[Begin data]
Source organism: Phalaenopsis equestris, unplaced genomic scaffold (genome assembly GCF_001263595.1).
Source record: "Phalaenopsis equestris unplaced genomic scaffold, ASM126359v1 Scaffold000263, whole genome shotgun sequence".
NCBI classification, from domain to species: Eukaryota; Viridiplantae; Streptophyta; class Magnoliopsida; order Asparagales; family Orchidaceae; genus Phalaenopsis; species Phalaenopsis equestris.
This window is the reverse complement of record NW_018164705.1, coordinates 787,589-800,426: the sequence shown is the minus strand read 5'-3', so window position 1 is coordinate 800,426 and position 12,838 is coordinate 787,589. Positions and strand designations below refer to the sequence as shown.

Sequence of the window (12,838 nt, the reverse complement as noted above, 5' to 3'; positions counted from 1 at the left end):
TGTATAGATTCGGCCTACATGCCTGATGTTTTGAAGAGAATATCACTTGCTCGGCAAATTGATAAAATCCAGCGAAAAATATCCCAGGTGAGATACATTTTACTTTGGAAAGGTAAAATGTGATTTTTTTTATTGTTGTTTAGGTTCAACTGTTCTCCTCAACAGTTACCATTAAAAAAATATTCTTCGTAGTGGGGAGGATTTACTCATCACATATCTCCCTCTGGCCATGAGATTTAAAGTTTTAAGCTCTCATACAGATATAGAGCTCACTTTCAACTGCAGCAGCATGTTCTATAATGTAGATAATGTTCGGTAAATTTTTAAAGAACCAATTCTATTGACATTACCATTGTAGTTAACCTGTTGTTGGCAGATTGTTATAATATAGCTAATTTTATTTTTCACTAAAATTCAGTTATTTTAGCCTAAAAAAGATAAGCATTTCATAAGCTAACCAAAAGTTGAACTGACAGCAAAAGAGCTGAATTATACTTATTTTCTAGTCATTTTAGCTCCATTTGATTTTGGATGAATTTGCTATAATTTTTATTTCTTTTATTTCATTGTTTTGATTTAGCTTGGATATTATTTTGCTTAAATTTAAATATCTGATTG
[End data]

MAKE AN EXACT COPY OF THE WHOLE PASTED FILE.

Source organism: Phalaenopsis equestris, unplaced genomic scaffold (genome assembly GCF_001263595.1).
Source record: "Phalaenopsis equestris unplaced genomic scaffold, ASM126359v1 Scaffold000263, whole genome shotgun sequence".
NCBI classification, from domain to species: Eukaryota; Viridiplantae; Streptophyta; class Magnoliopsida; order Asparagales; family Orchidaceae; genus Phalaenopsis; species Phalaenopsis equestris.
This window is the reverse complement of record NW_018164705.1, coordinates 787,589-800,426: the sequence shown is the minus strand read 5'-3', so window position 1 is coordinate 800,426 and position 12,838 is coordinate 787,589. Positions and strand designations below refer to the sequence as shown.

Sequence of the window (12,838 nt, the reverse complement as noted above, 5' to 3'; positions counted from 1 at the left end):
TGTATAGATTCGGCCTACATGCCTGATGTTTTGAAGAGAATATCACTTGCTCGGCAAATTGATAAAATCCAGCGAAAAATATCCCAGGTGAGATACATTTTACTTTGGAAAGGTAAAATGTGATTTTTTTTATTGTTGTTTAGGTTCAACTGTTCTCCTCAACAGTTACCATTAAAAAAATATTCTTCGTAGTGGGGAGGATTTACTCATCACATATCTCCCTCTGGCCATGAGATTTAAAGTTTTAAGCTCTCATACAGATATAGAGCTCACTTTCAACTGCAGCAGCATGTTCTATAATGTAGATAATGTTCGGTAAATTTTTAAAGAACCAATTCTATTGACATTACCATTGTAGTTAACCTGTTGTTGGCAGATTGTTATAATATAGCTAATTTTATTTTTCACTAAAATTCAGTTATTTTAGCCTAAAAAAGATAAGCATTTCATAAGCTAACCAAAAGTTGAACTGACAGCAAAAGAGCTGAATTATACTTATTTTCTAGTCATTTTAGCTCCATTTGATTTTGGATGAATTTGCTATAATTTTTATTTCTTTTATTTCATTGTTTTGATTTAGCTTGGATATTATTTTGCTTAAATTTAAATATCTGATTG